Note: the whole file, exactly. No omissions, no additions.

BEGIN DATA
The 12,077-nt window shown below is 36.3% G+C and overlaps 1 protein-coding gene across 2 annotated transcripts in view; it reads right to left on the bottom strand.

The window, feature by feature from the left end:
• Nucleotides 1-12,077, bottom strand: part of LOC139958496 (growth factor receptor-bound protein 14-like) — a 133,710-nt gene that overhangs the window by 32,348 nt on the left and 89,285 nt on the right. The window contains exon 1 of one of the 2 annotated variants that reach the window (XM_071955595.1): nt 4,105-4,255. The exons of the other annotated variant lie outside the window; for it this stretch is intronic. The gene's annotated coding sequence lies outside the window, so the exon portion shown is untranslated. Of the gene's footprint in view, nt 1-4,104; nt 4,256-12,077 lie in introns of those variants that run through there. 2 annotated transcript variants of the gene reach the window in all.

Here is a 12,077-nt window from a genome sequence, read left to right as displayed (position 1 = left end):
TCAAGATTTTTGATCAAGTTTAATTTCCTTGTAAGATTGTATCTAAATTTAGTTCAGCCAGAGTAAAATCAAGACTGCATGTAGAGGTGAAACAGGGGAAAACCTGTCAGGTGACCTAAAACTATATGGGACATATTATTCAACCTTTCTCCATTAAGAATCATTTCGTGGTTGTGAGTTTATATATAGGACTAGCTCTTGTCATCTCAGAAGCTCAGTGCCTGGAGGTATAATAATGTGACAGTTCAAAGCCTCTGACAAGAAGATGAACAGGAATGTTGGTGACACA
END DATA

The 12,077-nt window shown below is 36.3% G+C and overlaps 1 protein-coding gene across 2 annotated transcripts in view; it reads right to left on the bottom strand.

The window, feature by feature from the left end:
• Nucleotides 1-12,077, bottom strand: part of LOC139958496 (growth factor receptor-bound protein 14-like) — a 133,710-nt gene that overhangs the window by 32,348 nt on the left and 89,285 nt on the right. The window contains exon 1 of one of the 2 annotated variants that reach the window (XM_071955595.1): nt 4,105-4,255. The exons of the other annotated variant lie outside the window; for it this stretch is intronic. The gene's annotated coding sequence lies outside the window, so the exon portion shown is untranslated. Of the gene's footprint in view, nt 1-4,104; nt 4,256-12,077 lie in introns of those variants that run through there. 2 annotated transcript variants of the gene reach the window in all.

Here is a 12,077-nt window from a genome sequence, read left to right as displayed (position 1 = left end):
TCAAGATTTTTGATCAAGTTTAATTTCCTTGTAAGATTGTATCTAAATTTAGTTCAGCCAGAGTAAAATCAAGACTGCATGTAGAGGTGAAACAGGGGAAAACCTGTCAGGTGACCTAAAACTATATGGGACATATTATTCAACCTTTCTCCATTAAGAATCATTTCGTGGTTGTGAGTTTATATATAGGACTAGCTCTTGTCATCTCAGAAGCTCAGTGCCTGGAGGTATAATAATGTGACAGTTCAAAGCCTCTGACAAGAAGATGAACAGGAATGTTGGTGACACA